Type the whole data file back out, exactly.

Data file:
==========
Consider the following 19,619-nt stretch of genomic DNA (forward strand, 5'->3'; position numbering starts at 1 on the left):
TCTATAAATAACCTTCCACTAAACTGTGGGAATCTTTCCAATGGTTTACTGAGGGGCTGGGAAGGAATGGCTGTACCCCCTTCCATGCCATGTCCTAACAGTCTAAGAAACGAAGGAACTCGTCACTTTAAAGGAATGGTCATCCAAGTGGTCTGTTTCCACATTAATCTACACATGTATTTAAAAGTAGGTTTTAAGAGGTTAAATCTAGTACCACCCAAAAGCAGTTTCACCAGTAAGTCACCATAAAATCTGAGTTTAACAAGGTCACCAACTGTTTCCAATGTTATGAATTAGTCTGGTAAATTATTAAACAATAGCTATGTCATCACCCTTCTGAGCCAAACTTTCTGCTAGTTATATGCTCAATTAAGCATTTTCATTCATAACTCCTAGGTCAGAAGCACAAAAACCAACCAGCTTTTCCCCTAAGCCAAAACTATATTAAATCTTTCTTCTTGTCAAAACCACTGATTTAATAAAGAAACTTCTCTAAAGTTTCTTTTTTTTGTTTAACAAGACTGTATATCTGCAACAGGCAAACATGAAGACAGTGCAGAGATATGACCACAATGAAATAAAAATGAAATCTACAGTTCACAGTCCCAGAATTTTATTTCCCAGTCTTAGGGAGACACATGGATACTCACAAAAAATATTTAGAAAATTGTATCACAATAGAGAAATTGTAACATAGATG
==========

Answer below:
Consider the following 19,619-nt stretch of genomic DNA (forward strand, 5'->3'; position numbering starts at 1 on the left):
TCTATAAATAACCTTCCACTAAACTGTGGGAATCTTTCCAATGGTTTACTGAGGGGCTGGGAAGGAATGGCTGTACCCCCTTCCATGCCATGTCCTAACAGTCTAAGAAACGAAGGAACTCGTCACTTTAAAGGAATGGTCATCCAAGTGGTCTGTTTCCACATTAATCTACACATGTATTTAAAAGTAGGTTTTAAGAGGTTAAATCTAGTACCACCCAAAAGCAGTTTCACCAGTAAGTCACCATAAAATCTGAGTTTAACAAGGTCACCAACTGTTTCCAATGTTATGAATTAGTCTGGTAAATTATTAAACAATAGCTATGTCATCACCCTTCTGAGCCAAACTTTCTGCTAGTTATATGCTCAATTAAGCATTTTCATTCATAACTCCTAGGTCAGAAGCACAAAAACCAACCAGCTTTTCCCCTAAGCCAAAACTATATTAAATCTTTCTTCTTGTCAAAACCACTGATTTAATAAAGAAACTTCTCTAAAGTTTCTTTTTTTTGTTTAACAAGACTGTATATCTGCAACAGGCAAACATGAAGACAGTGCAGAGATATGACCACAATGAAATAAAAATGAAATCTACAGTTCACAGTCCCAGAATTTTATTTCCCAGTCTTAGGGAGACACATGGATACTCACAAAAAATATTTAGAAAATTGTATCACAATAGAGAAATTGTAACATAGATG